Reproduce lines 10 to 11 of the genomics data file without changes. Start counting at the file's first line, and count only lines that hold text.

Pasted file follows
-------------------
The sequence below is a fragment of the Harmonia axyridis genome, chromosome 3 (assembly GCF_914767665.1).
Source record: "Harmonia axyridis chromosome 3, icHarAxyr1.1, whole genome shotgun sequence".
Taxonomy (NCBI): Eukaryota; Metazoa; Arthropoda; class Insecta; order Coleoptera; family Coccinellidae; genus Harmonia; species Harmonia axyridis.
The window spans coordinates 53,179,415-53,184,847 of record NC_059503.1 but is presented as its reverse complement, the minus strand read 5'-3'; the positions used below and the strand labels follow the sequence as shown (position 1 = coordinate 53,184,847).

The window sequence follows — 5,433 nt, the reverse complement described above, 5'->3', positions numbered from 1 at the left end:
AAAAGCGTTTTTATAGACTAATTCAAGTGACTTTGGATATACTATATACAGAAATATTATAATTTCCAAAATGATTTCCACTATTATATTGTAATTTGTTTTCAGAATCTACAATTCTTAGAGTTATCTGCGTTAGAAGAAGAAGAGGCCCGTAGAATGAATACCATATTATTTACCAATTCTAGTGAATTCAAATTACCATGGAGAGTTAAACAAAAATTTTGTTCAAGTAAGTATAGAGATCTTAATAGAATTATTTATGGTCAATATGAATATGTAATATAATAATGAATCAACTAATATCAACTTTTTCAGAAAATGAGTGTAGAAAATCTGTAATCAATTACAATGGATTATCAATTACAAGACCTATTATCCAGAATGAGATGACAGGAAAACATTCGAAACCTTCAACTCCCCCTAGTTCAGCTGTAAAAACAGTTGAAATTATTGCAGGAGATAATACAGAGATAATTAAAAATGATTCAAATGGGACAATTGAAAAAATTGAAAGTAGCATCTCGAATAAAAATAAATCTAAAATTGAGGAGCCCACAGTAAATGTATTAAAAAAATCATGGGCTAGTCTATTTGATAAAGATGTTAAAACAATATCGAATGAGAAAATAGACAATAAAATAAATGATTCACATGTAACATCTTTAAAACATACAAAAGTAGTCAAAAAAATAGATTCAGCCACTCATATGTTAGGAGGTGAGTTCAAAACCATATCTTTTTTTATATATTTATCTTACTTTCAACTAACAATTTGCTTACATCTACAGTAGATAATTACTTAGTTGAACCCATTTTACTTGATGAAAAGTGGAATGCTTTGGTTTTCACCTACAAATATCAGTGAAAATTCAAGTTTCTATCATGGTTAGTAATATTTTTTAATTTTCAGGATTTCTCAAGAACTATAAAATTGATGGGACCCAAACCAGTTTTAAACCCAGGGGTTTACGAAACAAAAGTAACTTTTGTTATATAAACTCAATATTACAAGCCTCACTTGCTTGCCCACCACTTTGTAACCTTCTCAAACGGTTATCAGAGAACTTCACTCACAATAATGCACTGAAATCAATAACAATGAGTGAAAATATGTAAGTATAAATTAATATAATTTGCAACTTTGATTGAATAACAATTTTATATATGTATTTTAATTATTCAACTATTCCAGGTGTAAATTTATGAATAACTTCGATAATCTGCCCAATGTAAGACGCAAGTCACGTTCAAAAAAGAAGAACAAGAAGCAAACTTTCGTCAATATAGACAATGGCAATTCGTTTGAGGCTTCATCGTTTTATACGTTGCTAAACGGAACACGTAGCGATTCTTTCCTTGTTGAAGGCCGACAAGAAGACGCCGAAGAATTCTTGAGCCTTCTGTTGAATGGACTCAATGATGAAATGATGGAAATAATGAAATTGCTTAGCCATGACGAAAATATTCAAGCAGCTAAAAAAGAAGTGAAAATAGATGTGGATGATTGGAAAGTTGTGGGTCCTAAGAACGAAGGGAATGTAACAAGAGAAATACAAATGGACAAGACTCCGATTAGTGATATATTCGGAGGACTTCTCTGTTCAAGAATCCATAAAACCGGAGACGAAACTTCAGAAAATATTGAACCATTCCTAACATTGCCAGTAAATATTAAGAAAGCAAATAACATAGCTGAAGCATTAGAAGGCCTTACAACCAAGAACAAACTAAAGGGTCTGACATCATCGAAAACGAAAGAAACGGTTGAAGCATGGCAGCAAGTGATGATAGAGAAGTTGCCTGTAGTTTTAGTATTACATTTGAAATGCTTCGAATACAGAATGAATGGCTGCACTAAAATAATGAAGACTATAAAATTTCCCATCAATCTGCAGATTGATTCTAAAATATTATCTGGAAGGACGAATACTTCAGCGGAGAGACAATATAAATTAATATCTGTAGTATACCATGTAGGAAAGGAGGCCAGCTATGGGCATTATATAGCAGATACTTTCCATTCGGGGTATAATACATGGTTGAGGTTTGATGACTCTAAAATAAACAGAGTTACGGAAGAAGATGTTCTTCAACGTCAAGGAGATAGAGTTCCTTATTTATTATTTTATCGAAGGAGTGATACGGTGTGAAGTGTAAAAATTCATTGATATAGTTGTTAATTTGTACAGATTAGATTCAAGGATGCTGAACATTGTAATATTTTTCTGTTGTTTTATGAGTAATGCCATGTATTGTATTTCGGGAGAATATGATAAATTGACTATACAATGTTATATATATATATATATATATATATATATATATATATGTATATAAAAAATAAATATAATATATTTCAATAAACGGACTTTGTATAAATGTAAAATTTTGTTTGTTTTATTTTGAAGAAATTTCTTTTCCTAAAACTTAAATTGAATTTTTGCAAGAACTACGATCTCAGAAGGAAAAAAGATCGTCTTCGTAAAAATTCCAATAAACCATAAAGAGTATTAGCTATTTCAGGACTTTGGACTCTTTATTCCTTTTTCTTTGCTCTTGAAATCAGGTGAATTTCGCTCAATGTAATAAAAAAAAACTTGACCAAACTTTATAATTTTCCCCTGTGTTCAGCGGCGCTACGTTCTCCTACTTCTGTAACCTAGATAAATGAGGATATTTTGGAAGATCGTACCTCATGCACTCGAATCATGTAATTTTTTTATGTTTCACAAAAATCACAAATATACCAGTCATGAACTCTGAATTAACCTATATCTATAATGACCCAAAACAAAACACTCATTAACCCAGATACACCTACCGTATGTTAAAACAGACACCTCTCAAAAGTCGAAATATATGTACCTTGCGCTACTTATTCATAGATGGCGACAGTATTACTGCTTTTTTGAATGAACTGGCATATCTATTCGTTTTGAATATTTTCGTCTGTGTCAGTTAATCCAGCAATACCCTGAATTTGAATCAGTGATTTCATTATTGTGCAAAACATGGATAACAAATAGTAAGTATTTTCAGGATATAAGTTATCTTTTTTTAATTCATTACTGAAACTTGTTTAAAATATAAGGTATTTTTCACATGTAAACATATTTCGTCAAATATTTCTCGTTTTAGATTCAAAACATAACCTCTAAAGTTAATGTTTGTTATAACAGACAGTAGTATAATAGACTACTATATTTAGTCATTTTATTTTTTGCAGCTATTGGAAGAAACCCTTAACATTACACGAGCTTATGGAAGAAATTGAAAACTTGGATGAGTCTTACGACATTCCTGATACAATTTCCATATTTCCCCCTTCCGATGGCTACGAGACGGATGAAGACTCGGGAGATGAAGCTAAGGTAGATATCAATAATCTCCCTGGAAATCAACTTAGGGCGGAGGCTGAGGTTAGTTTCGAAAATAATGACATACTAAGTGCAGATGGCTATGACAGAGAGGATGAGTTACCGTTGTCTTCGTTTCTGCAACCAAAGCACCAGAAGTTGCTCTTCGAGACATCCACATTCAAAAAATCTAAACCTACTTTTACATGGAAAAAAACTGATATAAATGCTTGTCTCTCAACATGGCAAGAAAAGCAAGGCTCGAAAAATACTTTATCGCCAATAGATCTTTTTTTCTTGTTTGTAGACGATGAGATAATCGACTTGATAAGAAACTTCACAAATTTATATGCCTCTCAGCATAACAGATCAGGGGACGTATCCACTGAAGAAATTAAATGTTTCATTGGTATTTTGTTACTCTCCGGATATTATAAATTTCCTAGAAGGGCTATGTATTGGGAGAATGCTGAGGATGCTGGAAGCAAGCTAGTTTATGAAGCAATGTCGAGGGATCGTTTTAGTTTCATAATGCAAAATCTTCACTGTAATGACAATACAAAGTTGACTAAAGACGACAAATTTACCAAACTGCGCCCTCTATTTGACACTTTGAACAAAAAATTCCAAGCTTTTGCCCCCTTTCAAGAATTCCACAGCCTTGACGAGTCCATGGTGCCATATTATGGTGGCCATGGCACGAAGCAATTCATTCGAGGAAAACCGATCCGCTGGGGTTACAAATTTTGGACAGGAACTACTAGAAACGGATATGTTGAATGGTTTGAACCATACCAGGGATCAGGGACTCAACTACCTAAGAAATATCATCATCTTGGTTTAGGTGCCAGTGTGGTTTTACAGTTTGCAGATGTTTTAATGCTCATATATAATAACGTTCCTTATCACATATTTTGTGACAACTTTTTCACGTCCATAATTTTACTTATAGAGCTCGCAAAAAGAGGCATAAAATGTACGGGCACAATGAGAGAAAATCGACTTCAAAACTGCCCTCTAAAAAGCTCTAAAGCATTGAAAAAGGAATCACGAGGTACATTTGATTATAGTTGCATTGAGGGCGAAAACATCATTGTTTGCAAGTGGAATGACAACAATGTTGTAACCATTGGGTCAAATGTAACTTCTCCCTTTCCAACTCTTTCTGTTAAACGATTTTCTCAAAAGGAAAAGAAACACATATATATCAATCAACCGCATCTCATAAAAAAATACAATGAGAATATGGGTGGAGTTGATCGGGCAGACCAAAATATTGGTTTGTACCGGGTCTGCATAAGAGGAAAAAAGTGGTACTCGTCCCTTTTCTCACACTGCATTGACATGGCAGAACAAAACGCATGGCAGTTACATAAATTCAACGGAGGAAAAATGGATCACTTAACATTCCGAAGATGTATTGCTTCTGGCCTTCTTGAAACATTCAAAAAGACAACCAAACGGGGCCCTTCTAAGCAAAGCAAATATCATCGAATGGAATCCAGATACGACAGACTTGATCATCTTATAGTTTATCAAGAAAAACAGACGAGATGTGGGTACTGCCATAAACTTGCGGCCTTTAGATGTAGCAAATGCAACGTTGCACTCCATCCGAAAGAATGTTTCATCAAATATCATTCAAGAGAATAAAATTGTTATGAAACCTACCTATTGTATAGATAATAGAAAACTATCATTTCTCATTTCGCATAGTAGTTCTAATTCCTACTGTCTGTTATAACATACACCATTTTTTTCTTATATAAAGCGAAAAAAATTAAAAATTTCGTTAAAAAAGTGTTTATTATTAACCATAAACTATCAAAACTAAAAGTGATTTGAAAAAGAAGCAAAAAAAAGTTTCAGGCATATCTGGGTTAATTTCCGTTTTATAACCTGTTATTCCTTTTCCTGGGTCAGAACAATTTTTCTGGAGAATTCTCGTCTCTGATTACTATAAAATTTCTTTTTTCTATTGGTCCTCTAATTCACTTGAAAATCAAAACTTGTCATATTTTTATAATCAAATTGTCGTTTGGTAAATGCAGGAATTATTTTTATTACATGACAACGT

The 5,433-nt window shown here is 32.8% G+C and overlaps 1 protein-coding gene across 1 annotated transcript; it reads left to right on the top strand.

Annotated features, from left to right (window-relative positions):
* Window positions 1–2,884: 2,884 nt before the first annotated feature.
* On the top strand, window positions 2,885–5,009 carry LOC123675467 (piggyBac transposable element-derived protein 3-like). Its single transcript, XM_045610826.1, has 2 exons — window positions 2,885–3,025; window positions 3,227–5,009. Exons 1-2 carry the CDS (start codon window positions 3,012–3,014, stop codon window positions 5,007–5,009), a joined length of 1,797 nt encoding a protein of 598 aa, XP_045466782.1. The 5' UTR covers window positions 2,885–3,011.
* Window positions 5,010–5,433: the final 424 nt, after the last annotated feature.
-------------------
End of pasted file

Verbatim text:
* On the top strand, window positions 2,885–5,009 carry LOC123675467 (piggyBac transposable element-derived protein 3-like). Its single transcript, XM_045610826.1, has 2 exons — window positions 2,885–3,025; window positions 3,227–5,009. Exons 1-2 carry the CDS (start codon window positions 3,012–3,014, stop codon window positions 5,007–5,009), a joined length of 1,797 nt encoding a protein of 598 aa, XP_045466782.1. The 5' UTR covers window positions 2,885–3,011.
* Window positions 5,010–5,433: the final 424 nt, after the last annotated feature.